Customers have reported a host of problems in connection with their SharkBite connector hoses.
The most prominent issue, however, appears to be the presence of black “flakes,” “specks,” “chunks” or “slime” in the hot water supply.
SharkBite customers have reported black residue coming out of their kitchen and bathroom sinks, bathtubs and showerheads. Complaints regarding low water pressure, leaking, clogged faucets and damage to home appliances and fixtures have also been reported.
Can black mold grow in faucets? Yes
It has been observed that black mold on faucets may be growing in the aerator that is attached to the end of the faucet. Regular cleaning, by unscrewing the aerator from the faucet and cleaning with mild bleach solution, is recommended. Also, older faucets use a generic black rubber washers called buna-n to keep them from dripping and or leaking. If you take one apart and take out the washer you can actually get the black stuff from the rubber on your hands. This is what was used for many years and may still be used today in some faucets. If you have the old black rubber washers, replace them with a red rubber/neoprene type washer. Disintegration is often caused by disinfectants used in the City's water supply.
Is orthophosphate safe in my drinking water?
Yes, orthophosphate is a commonly used corrosion control treatment and is safe in drinking water. In 2006, the Environmental Protection Agency (EPA) designated orthophosphate treatment as the optimal corrosion control treatment for reducing the presence of lead in drinking water. Orthophosphate is a food-grade chemical and is generally recognized as safe by the Food and Drug Administration and the EPA. DC Water has set strict target levels for orthophosphate in the water distribution system and routinely samples and tests water to ensure levels meet EPA standards.
Why do we use Corrosion Inhibitors?
To preclude the leaching of certain metals into the water - particularly lead, copper and iron.
Does the City test for lead in the drinking water?
The simple answer is yes. Both lead and copper are materials that are regulated by the United States Environmental Protection Agency and the Florida Department of Environmental Protection, and those agencies dictate the method and frequency of that testing. Lead and copper can enter the drinking water, not only from the source, but can leach from the homeowner’s own plumbing and fixtures. Through its testing processes, the utility must demonstrate that its water is stable and does not promote leaching of these materials into the water from household plumbing systems. The treatment processes utilized in Palm Coast do produce drinking water that is stable, and all of the sample results taken for lead and copper from the water treatment facilities in Palm Coast have historically been below the minimum laboratory detection limit. In other words, are well within accepted safe levels for drinking water.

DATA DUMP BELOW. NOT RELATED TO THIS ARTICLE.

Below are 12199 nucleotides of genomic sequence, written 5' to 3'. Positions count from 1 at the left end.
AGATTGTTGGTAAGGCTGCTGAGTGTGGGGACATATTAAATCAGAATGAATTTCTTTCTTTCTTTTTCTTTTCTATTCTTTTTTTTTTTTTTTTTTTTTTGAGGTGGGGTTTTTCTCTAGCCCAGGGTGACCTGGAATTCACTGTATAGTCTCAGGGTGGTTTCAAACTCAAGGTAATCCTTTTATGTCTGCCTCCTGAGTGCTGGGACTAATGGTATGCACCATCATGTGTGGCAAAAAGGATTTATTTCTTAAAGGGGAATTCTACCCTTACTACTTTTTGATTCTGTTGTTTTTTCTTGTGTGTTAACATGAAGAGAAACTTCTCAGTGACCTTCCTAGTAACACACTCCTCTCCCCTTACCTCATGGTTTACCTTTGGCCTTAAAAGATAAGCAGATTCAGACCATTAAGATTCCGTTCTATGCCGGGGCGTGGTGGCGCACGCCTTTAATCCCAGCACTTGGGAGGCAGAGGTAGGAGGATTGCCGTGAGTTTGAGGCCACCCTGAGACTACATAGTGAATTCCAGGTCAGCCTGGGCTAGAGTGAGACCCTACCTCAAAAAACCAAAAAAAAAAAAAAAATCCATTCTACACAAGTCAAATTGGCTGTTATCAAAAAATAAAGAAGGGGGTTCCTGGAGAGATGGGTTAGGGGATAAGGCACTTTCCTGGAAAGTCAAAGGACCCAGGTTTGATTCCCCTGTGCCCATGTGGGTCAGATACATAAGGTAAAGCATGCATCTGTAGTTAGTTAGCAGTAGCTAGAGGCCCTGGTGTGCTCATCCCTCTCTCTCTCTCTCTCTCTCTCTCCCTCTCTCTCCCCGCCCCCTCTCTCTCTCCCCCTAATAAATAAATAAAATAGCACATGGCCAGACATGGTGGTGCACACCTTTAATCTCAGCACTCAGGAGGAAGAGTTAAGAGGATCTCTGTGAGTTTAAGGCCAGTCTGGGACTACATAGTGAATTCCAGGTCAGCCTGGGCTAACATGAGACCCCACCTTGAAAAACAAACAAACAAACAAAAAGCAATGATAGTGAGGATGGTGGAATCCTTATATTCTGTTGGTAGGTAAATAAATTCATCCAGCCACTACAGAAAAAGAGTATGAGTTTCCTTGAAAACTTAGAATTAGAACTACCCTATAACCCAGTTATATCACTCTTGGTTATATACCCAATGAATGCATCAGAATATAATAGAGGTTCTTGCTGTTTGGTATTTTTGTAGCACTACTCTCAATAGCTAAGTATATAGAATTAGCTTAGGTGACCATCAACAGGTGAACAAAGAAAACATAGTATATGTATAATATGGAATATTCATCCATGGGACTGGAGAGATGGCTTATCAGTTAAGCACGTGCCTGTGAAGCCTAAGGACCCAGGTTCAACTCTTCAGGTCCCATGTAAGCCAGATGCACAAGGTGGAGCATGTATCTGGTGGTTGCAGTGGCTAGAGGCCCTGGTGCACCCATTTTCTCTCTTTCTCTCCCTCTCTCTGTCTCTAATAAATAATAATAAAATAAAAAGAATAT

Why are there white eggshell like particles clogging my faucet aerators?
This problem may be coming from your hot water heater. The plastic dip tubes in water heaters often disintegrate with pieces going through the plumbing and being trapped in faucet aerators. The defective dip tubes tend to crumble and disintegrate into the tank. Over time, the water's acidity levels and the temperature settings on the water heater can have an effect on the rate at which these particular tubes fall apart, scattering white plastic particles into your water supply. Call a licensed plumber to investigate the problem.
Why do I sometimes see technicians flushing fire hydrants?
Palm Coast water quality technicians regularly flushes fire hydrants throughout the distribution system to test chlorine and pH levels. When the City is "flushing" the water lines you may see a fire hydrant wide-open allowing water to flow down the street. This process moves water through the pipelines at a fast enough rate to clean the lines, clear stagnant water, and ensure the water the City delivers to your home is of the highest quality. If you watch our technicians flush, you notice it comes out of a hydrant all at once, and the water may initially look discolored, but the water clears up rather quickly.
We appreciate concerns raised by our residents who call about what may be perceived as "wasting water," but rest assured we flush the lines because it is a necessary part of protecting our public health.
Does the City maintain the fire hydrants?